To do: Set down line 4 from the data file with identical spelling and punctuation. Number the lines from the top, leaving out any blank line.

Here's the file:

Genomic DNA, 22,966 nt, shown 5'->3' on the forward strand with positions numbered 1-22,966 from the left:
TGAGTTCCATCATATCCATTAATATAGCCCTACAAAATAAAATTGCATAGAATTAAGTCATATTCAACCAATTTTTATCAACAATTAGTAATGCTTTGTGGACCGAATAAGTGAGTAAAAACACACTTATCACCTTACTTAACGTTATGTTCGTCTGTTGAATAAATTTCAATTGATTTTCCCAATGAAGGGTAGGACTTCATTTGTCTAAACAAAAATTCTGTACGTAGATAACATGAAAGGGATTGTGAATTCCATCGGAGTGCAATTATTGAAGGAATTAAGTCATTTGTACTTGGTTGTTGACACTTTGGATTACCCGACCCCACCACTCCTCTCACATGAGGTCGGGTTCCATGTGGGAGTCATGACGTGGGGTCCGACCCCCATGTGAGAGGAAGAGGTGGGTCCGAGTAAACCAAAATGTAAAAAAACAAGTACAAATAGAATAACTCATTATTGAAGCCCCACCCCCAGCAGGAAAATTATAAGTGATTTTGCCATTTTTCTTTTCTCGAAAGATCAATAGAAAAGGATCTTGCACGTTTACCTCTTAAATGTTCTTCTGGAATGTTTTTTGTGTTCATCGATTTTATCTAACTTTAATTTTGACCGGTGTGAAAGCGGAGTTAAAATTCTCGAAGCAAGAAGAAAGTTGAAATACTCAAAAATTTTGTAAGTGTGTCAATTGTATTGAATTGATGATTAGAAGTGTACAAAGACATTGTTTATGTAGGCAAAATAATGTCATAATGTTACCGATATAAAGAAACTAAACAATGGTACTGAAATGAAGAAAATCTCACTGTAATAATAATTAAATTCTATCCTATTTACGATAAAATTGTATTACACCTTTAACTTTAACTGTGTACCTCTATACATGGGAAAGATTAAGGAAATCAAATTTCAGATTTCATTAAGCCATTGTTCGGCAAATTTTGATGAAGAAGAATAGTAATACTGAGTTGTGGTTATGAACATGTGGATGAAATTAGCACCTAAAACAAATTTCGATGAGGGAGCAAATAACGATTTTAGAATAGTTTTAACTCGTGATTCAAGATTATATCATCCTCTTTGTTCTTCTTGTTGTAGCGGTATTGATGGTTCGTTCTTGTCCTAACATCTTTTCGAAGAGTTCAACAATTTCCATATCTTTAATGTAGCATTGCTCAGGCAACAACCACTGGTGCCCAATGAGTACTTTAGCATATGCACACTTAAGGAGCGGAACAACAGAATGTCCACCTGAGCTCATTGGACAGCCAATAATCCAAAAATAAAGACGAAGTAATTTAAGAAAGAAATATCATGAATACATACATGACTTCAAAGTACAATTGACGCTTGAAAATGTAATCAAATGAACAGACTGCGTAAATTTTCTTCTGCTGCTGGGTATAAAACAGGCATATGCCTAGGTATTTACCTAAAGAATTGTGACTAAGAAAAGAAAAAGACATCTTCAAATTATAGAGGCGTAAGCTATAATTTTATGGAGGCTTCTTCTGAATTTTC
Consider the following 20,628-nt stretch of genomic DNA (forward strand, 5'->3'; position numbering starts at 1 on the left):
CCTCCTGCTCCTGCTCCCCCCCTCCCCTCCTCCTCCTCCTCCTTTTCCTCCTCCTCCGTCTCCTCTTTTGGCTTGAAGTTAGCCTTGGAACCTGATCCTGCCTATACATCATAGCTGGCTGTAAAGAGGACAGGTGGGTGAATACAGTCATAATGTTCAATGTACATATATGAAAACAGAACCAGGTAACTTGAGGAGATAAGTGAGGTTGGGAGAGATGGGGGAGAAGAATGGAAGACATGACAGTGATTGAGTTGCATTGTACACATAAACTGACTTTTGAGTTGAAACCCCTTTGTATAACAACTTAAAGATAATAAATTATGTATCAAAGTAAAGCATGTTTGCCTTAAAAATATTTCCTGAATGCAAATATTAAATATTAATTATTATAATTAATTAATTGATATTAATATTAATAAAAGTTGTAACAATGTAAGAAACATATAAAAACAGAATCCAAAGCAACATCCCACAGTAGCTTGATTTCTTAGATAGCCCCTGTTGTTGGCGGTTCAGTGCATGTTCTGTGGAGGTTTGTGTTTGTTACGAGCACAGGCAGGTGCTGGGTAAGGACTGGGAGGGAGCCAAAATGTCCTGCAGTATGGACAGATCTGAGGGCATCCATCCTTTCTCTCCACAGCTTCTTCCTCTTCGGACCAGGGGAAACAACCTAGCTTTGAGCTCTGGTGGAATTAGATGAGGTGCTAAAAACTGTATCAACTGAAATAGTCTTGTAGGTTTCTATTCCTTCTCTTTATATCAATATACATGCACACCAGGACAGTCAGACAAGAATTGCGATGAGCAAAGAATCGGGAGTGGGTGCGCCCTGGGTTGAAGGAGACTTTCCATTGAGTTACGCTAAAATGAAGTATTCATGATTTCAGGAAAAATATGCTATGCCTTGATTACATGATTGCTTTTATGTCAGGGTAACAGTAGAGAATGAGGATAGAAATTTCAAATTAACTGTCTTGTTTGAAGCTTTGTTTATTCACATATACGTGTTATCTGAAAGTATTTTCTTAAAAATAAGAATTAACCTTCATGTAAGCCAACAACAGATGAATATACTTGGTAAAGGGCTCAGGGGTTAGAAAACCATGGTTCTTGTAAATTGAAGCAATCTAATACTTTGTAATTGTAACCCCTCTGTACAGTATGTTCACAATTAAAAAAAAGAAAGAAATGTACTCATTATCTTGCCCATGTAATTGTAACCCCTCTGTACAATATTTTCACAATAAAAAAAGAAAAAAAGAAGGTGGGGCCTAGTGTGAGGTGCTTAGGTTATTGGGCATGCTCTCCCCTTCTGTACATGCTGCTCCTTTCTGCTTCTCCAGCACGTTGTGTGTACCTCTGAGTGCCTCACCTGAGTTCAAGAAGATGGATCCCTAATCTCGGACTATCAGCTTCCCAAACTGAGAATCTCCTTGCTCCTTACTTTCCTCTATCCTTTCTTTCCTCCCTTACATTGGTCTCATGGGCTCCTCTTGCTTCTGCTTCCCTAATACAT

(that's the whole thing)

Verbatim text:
CCTCCTGCTCCTGCTCCCCCCCTCCCCTCCTCCTCCTCCTCCTTTTCCTCCTCCTCCGTCTCCTCTTTTGGCTTGAAGTTAGCCTTGGAACCTGATCCTGCCTATACATCATAGCTGGCTGTAAAGAGGACAGGTGGGTGAATACAGTCATAATGTTCAATGTACATATATGAAAACAGAACCAGGTAACTTGAGGAGATAAGTGAGGTTGGGAGAGATGGGGGAGAAGAATGGAAGACATGACAGTGATTGAGTTGCATTGTACACATAAACTGACTTTTGAGTTGAAACCCCTTTGTATAACAACTTAAAGATAATAAATTATGTATCAAAGTAAAGCATGTTTGCCTTAAAAATATTTCCTGAATGCAAATATTAAATATTAATTATTATAATTAATTAATTGATATTAATATTAATAAAAGTTGTAACAATGTAAGAAACATATAAAAACAGAATCCAAAGCAACATCCCACAGTAGCTTGATTTCTTAGATAGCCCCTGTTGTTGGCGGTTCAGTGCATGTTCTGTGGAGGTTTGTGTTTGTTACGAGCACAGGCAGGTGCTGGGTAAGGACTGGGAGGGAGCCAAAATGTCCTGCAGTATGGACAGATCTGAGGGCATCCATCCTTTCTCTCCACAGCTTCTTCCTCTTCGGACCAGGGGAAACAACCTAGCTTTGAGCTCTGGTGGAATTAGATGAGGTGCTAAAAACTGTATCAACTGAAATAGTCTTGTAGGTTTCTATTCCTTCTCTTTATATCAATATACATGCACACCAGGACAGTCAGACAAGAATTGCGATGAGCAAAGAATCGGGAGTGGGTGCGCCCTGGGTTGAAGGAGACTTTCCATTGAGTTACGCTAAAATGAAGTATTCATGATTTCAGGAAAAATATGCTATGCCTTGATTACATGATTGCTTTTATGTCAGGGTAACAGTAGAGAATGAGGATAGAAATTTCAAATTAACTGTCTTGTTTGAAGCTTTGTTTATTCACATATACGTGTTATCTGAAAGTATTTTCTTAAAAATAAGAATTAACCTTCATGTAAGCCAACAACAGATGAATATACTTGGTAAAGGGCTCAGGGGTTAGAAAACCATGGTTCTTGTAAATTGAAGCAATCTAATACTTTGTAATTGTAACCCCTCTGTACAGTATGTTCACAATTAAAAAAAAGAAAGAAATGTACTCATTATCTTGCCCATGTAATTGTAACCCCTCTGTACAATATTTTCACAATAAAAAAAGAAAAAAAGAAGGTGGGGCCTAGTGTGAGGTGCTTAGGTTATTGGGCATGCTCTCCCCTTCTGTACATGCTGCTCCTTTCTGCTTCTCCAGCACGTTGTGTGTACCTCTGAGTGCCTCACCTGAGTTCAAGAAGATGGATCCCTAATCTCGGACTATCAGCTTCCCAAACTGAGAATCTCCTTGCTCCTTACTTTCCTCTATCCTTTCTTTCCTCCCTTACATTGGTCTCATGGGCTCCTCTTGCTTCTGCTTCCCTAATACAT